Egypt’s macroeconomic conditions improving, says minister

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Egypt’s macroeconomic indicators have improved as the North African country recorded a primary budget surplus of 1.2 percent of the gross domestic product during the first 11 months of the current fiscal which ends on June 31.

During a recent meeting with members of the Egyptian-British Chamber of Commerce, Finance Minister Mohamed Maait said the country’s tax revenues grew by 29.4 percent during the aforementioned period. The minister attributed the development to the country’s digitalization efforts.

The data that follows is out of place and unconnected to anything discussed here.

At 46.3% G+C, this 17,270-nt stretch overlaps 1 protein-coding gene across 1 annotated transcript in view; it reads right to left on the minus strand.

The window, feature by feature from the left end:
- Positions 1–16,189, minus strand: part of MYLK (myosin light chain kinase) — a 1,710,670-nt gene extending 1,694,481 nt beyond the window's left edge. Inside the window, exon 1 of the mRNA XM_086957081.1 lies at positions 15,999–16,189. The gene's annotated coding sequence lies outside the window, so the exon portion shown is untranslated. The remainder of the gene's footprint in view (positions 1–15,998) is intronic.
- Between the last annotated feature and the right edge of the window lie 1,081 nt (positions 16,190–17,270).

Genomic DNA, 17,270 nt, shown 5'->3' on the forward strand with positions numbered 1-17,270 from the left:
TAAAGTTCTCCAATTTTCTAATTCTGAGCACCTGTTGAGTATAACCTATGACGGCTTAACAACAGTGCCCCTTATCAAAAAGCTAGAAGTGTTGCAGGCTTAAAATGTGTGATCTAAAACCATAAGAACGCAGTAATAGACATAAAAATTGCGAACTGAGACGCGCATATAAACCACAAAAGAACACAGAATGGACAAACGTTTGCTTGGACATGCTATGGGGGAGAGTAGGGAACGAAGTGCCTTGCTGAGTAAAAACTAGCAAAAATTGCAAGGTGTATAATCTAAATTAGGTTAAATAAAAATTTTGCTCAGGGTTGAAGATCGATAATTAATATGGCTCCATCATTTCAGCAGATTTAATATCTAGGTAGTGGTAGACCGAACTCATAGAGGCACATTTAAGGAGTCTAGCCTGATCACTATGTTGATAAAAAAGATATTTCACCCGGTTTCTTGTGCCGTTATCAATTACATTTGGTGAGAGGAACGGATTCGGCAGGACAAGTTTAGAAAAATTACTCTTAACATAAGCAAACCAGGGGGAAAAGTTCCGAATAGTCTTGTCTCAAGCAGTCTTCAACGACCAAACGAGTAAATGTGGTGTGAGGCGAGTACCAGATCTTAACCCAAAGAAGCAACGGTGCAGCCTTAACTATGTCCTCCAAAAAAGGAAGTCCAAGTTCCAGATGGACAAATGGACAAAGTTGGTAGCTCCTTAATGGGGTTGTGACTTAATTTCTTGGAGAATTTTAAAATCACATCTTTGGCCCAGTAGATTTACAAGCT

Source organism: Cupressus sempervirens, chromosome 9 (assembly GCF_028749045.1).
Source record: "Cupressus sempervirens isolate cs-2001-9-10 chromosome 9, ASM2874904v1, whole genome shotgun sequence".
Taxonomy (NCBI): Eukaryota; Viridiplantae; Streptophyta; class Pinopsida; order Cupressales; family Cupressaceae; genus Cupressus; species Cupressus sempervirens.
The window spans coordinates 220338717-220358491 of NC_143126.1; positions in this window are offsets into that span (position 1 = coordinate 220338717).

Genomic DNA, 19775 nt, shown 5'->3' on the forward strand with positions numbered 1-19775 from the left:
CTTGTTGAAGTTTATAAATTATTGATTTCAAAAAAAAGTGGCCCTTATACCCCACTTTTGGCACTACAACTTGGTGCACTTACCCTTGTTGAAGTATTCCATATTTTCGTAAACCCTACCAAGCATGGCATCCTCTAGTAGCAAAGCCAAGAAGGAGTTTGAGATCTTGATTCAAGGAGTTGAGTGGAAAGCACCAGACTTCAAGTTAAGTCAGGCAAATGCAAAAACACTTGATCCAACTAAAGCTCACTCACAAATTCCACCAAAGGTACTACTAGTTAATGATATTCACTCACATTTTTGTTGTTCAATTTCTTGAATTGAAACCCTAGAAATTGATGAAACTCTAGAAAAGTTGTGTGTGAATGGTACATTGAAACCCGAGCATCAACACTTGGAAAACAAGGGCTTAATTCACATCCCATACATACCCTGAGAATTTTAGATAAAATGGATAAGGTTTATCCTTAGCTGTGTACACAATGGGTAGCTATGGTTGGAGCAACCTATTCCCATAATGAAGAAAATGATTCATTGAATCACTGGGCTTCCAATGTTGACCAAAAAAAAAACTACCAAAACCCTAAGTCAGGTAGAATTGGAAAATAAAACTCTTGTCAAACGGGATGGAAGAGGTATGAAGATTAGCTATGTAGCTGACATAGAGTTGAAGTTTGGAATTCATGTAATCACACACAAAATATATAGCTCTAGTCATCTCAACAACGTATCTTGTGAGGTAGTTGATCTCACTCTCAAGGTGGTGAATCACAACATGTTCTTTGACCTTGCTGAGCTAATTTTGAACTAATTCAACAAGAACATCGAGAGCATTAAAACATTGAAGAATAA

He said the current account in the first half of the current fiscal year recorded a surplus of $1.8 billion while the oil trade balance achieved a surplus of $1.9 billion.

The minister told the meeting that the country’s non-oil trade increased by $6.2 billion while tourism revenues surged by 26 percent.

He stated that net foreign direct investments grew by 75 percent to reach $5.7 billion noting that the Suez Canal revenues amounted to $4 billion.

Maait said the North African country aims to close the current financial year with $49.3 billion in revenues with an expected growth of 41 percent in the next fiscal year to reach $69.4 billion.

The primary surplus in the fiscal year 2023-2024 is expected to reach 2.5 percent of the GDP according to the budget figures, reported Egypt’s local media.

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